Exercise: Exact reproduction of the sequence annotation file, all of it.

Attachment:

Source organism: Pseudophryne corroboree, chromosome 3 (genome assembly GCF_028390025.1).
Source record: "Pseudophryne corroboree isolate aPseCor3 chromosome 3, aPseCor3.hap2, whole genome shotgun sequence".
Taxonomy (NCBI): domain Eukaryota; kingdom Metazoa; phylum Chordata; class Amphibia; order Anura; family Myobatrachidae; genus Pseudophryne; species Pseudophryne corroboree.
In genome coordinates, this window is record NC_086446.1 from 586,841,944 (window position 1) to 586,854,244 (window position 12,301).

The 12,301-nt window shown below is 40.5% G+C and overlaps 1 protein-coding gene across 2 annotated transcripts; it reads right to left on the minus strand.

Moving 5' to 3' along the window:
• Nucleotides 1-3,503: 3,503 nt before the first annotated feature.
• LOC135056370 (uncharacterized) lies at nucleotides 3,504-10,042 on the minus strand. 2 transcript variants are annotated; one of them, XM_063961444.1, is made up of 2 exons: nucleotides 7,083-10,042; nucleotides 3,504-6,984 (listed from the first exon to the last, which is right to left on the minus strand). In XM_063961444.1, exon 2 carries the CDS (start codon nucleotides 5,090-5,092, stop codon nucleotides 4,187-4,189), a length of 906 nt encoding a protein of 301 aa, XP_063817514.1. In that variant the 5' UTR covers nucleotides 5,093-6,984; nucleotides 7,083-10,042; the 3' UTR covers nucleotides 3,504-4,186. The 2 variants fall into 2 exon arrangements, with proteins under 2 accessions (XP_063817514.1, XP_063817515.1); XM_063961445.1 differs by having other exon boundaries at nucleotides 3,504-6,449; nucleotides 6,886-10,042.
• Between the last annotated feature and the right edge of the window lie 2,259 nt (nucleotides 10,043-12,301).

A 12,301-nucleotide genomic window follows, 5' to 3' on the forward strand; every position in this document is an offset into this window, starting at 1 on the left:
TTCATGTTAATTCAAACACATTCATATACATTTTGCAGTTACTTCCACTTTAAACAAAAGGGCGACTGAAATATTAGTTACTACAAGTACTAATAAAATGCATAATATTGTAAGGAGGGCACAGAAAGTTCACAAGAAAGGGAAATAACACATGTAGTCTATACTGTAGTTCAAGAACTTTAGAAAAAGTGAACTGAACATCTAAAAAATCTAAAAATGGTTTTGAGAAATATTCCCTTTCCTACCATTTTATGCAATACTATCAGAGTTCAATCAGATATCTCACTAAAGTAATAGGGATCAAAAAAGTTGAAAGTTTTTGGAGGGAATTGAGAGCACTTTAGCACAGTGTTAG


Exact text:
Source organism: Pseudophryne corroboree, chromosome 3 (genome assembly GCF_028390025.1).
Source record: "Pseudophryne corroboree isolate aPseCor3 chromosome 3, aPseCor3.hap2, whole genome shotgun sequence".
Taxonomy (NCBI): domain Eukaryota; kingdom Metazoa; phylum Chordata; class Amphibia; order Anura; family Myobatrachidae; genus Pseudophryne; species Pseudophryne corroboree.
In genome coordinates, this window is record NC_086446.1 from 586,841,944 (window position 1) to 586,854,244 (window position 12,301).

The 12,301-nt window shown below is 40.5% G+C and overlaps 1 protein-coding gene across 2 annotated transcripts; it reads right to left on the minus strand.

Moving 5' to 3' along the window:
• Nucleotides 1-3,503: 3,503 nt before the first annotated feature.
• LOC135056370 (uncharacterized) lies at nucleotides 3,504-10,042 on the minus strand. 2 transcript variants are annotated; one of them, XM_063961444.1, is made up of 2 exons: nucleotides 7,083-10,042; nucleotides 3,504-6,984 (listed from the first exon to the last, which is right to left on the minus strand). In XM_063961444.1, exon 2 carries the CDS (start codon nucleotides 5,090-5,092, stop codon nucleotides 4,187-4,189), a length of 906 nt encoding a protein of 301 aa, XP_063817514.1. In that variant the 5' UTR covers nucleotides 5,093-6,984; nucleotides 7,083-10,042; the 3' UTR covers nucleotides 3,504-4,186. The 2 variants fall into 2 exon arrangements, with proteins under 2 accessions (XP_063817514.1, XP_063817515.1); XM_063961445.1 differs by having other exon boundaries at nucleotides 3,504-6,449; nucleotides 6,886-10,042.
• Between the last annotated feature and the right edge of the window lie 2,259 nt (nucleotides 10,043-12,301).

A 12,301-nucleotide genomic window follows, 5' to 3' on the forward strand; every position in this document is an offset into this window, starting at 1 on the left:
TTCATGTTAATTCAAACACATTCATATACATTTTGCAGTTACTTCCACTTTAAACAAAAGGGCGACTGAAATATTAGTTACTACAAGTACTAATAAAATGCATAATATTGTAAGGAGGGCACAGAAAGTTCACAAGAAAGGGAAATAACACATGTAGTCTATACTGTAGTTCAAGAACTTTAGAAAAAGTGAACTGAACATCTAAAAAATCTAAAAATGGTTTTGAGAAATATTCCCTTTCCTACCATTTTATGCAATACTATCAGAGTTCAATCAGATATCTCACTAAAGTAATAGGGATCAAAAAAGTTGAAAGTTTTTGGAGGGAATTGAGAGCACTTTAGCACAGTGTTAG